We travel with our children fairly often. When our boys were young, they had child-sized roller suitcases gifted to them by family. As the boys have gotten larger (as have the quantities of what they pack!) my sons inherited some of our hand-me-down luggage.
My youngest son has been using a roller suitcase that I got when I was a teenager — it’s been around more than a while, but incredibly, it’s proven to be a well-built piece of luggage over the years. On a previous trip, though, one of the wheels picked up a small rock which became lodged between the edge of the luggage wheel and its housing. By the time we reached the car, the wheel had ground down quite a bit, developing flat edges in spots from being dragged through the parking lot without rolling freely.
We could have replaced the suitcase, of course, but it irked me that everything else about the suitcase was fine and functional aside from the bad wheel. I looked at replacing the wheel, but I could not find one that was the right size or shape to match the other, working wheel.
As I was unsuccessfully searching online for replacement luggage wheels, I came across this fix at Instructables showing how to repair a broken suitcase wheel with duct tape.
My dad has long joked that just about anything can be fixed with duct tape, but there’s a lot of truth to that statement. Instead of finding a replacement wheel, this Instructable showed how to wrap the remaining core of the broken wheel with duct tape until it matched the same diameter of the existing wheel. It recommended tapering the duct-tape edges of the wrapped wheel down so the edges are thinner than the center so they don’t rub on the suitcase’s wheel housing, then wrapping in black electrical tape to match the existing black wheel.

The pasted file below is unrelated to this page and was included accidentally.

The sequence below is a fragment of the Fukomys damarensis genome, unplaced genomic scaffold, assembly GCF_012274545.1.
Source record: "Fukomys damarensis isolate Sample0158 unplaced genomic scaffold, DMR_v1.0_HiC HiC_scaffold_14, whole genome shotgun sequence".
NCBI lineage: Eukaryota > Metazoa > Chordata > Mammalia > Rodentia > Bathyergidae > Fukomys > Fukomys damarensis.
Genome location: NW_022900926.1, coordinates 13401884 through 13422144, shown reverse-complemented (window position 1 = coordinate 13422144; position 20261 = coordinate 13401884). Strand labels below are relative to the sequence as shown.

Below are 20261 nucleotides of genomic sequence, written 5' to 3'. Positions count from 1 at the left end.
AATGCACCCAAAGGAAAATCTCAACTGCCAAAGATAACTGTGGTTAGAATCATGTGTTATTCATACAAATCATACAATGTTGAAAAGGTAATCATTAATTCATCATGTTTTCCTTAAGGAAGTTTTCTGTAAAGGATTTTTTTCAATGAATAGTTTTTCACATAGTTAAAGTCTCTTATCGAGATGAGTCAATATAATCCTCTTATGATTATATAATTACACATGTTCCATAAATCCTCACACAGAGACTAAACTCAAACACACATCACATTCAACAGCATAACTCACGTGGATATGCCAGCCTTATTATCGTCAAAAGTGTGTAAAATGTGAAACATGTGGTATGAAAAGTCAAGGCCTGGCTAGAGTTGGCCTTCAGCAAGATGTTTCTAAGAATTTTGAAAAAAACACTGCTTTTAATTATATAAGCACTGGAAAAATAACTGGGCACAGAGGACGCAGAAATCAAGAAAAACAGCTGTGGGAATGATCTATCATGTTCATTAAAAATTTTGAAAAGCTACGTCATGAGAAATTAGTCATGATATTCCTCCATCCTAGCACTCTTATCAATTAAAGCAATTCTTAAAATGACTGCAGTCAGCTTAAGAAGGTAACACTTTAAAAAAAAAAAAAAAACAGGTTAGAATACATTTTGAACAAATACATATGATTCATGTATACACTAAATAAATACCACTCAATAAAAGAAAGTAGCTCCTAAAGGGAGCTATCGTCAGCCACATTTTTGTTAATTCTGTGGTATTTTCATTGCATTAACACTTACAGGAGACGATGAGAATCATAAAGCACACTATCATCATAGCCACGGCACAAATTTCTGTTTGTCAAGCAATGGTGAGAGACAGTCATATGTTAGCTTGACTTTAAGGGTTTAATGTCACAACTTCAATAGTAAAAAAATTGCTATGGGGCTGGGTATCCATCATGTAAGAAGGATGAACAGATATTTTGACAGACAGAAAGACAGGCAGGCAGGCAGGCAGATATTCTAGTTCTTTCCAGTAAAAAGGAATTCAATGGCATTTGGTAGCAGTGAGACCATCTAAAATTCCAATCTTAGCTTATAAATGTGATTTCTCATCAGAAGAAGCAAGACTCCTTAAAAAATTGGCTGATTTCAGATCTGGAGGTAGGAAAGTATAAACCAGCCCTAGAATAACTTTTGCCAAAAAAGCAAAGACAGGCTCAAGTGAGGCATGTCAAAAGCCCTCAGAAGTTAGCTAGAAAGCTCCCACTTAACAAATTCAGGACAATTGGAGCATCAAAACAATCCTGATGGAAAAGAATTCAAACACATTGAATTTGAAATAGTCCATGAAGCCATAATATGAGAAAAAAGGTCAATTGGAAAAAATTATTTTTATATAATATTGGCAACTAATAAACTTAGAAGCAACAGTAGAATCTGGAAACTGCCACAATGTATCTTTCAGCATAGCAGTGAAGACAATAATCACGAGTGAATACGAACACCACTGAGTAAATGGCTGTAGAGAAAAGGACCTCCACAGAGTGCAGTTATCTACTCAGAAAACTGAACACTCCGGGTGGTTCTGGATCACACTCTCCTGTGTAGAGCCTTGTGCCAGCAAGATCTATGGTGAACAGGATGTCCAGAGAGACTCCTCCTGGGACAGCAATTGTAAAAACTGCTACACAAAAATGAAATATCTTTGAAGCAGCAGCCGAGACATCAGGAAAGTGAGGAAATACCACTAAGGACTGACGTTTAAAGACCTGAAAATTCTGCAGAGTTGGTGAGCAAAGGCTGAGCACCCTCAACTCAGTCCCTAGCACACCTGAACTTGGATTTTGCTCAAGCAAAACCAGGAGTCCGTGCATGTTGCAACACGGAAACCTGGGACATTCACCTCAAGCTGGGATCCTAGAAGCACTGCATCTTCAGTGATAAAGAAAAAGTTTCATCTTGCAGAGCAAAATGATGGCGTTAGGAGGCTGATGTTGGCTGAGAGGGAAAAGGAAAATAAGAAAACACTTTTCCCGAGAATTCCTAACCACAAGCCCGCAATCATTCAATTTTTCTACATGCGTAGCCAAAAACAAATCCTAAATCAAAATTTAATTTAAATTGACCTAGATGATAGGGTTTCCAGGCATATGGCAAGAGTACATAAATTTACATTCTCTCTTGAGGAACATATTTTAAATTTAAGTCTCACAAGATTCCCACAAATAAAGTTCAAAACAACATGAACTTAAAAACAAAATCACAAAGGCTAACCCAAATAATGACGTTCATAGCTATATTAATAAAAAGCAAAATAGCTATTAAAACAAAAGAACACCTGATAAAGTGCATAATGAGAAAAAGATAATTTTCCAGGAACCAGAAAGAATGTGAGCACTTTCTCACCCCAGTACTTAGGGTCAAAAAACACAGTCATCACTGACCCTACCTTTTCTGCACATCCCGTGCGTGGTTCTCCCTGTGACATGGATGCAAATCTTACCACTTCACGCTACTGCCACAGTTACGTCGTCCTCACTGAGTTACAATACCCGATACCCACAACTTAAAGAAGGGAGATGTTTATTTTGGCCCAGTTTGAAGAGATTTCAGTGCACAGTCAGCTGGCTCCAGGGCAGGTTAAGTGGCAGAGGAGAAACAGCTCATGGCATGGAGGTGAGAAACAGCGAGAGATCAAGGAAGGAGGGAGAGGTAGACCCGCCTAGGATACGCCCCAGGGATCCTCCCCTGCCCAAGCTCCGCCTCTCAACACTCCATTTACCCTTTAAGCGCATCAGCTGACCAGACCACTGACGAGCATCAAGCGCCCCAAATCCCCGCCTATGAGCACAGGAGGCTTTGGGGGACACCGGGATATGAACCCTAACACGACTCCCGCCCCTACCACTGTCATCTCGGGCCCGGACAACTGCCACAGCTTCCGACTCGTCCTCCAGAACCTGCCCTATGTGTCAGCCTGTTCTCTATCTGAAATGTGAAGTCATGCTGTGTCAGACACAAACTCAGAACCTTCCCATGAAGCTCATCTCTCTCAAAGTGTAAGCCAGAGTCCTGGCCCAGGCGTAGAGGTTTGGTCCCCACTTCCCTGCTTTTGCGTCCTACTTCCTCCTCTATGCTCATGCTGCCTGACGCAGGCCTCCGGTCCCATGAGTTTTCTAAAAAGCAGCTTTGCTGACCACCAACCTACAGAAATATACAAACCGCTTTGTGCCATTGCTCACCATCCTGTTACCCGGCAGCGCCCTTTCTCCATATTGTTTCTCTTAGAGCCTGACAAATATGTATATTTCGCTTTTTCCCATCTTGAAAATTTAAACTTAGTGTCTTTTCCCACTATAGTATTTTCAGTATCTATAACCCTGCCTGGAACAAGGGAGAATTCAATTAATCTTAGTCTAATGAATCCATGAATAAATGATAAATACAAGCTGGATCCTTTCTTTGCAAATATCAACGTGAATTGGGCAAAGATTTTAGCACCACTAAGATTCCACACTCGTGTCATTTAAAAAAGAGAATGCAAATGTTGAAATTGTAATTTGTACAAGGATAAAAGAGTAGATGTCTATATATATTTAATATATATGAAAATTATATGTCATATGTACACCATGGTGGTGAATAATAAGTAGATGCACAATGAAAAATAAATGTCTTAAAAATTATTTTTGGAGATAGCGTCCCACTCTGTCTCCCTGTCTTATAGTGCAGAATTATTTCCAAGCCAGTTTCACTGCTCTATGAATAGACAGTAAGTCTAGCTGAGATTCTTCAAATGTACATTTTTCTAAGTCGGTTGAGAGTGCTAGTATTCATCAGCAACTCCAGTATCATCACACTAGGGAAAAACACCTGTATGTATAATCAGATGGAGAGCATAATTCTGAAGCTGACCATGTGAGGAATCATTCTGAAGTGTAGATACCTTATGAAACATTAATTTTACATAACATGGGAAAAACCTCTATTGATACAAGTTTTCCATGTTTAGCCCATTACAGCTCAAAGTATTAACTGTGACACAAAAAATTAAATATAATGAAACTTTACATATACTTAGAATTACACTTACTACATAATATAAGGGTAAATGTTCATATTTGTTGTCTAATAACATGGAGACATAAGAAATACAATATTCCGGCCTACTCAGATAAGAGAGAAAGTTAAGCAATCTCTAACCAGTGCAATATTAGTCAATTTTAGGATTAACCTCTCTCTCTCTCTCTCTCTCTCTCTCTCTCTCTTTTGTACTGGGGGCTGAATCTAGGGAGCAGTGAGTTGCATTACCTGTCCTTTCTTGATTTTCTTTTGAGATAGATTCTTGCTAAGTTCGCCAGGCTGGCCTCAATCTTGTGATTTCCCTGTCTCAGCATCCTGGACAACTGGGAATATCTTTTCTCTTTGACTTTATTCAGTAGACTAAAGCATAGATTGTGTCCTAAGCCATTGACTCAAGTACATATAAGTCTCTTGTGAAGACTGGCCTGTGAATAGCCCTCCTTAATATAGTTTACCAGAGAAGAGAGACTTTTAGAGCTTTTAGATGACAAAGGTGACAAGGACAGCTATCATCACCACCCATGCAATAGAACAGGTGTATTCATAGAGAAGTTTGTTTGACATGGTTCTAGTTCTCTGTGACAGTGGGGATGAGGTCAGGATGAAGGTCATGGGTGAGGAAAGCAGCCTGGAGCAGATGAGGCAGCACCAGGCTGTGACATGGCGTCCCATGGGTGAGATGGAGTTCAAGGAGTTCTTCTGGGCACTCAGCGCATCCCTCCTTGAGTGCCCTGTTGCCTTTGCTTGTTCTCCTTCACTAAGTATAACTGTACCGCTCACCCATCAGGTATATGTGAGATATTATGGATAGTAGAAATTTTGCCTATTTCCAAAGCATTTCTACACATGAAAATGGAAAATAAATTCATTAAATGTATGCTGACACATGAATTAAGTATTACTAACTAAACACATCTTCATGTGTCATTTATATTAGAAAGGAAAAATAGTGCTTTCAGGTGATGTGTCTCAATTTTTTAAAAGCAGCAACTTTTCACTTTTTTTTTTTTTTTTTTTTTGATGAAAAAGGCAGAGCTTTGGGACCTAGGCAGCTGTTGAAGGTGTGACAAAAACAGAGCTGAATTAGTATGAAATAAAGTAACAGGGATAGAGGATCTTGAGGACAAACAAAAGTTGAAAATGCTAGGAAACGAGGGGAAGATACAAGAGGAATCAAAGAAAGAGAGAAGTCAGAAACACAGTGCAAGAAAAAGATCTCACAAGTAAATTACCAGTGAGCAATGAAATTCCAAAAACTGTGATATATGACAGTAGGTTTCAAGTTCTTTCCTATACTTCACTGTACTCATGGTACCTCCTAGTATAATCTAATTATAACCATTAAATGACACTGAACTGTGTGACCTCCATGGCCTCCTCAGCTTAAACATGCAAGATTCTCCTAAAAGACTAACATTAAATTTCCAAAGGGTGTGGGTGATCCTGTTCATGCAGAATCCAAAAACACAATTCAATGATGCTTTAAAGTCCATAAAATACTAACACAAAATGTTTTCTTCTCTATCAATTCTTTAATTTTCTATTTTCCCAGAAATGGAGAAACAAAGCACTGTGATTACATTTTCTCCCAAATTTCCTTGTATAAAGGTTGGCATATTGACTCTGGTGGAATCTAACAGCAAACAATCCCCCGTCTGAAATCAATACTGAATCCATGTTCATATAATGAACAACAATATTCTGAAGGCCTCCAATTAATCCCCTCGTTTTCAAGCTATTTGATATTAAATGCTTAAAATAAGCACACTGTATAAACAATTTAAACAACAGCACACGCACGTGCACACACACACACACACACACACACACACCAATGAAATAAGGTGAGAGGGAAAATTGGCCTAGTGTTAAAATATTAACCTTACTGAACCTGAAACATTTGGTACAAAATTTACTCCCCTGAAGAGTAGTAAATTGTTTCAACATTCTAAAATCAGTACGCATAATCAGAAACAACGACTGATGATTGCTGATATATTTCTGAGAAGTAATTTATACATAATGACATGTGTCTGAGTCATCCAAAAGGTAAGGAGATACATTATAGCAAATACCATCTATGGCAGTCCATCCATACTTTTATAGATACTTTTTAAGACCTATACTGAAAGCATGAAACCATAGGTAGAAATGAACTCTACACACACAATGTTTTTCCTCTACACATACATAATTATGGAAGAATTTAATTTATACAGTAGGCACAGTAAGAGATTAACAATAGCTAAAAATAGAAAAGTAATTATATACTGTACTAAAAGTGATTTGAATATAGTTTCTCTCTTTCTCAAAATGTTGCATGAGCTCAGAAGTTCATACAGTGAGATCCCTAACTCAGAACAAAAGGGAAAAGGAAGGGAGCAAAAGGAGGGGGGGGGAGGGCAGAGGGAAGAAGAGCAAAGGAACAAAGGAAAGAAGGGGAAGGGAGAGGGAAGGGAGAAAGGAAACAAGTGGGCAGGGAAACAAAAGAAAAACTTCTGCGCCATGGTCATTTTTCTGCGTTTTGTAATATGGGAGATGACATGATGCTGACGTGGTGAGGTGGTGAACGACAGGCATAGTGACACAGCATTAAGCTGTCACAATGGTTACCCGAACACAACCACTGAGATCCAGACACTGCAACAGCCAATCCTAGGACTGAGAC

Well, I had all of these supplies at home, so I figured that I’d give it a shot! I drilled out the original axle for the worn wheel, which had originally been riveted in. Removing the wheel revealed both the flat edges of the luggage wheel and the small rock that damaged the wheel in the first place.
I built up the worn, flat edges of the wheel with several layers of duct tape, then wrapped the wheel with another layer of duct tape to bring it back to round. I tapered the edges of the repair with a utility knife. Finally, I wrapped the newly-fixed wheel with a layer of electrical tape to finish it (and to hide the fact that I’d used orange duct tape, the first roll I happened to find in our garage!)
A quick trip to the hardware store for a bolt, lock washer and nut to replace the original axle cost less than a dollar, and the suitcase was ready for use once again.
Well, I’m happy to report that this duct-tape-repaired wheel is not only working just fine but also survived its first trip since the repair — it rolled on and on through two airports, hotel hallways, and multiple parking lots during the kids’ winter break.
Who knew? Duct tape really can fix just about anything.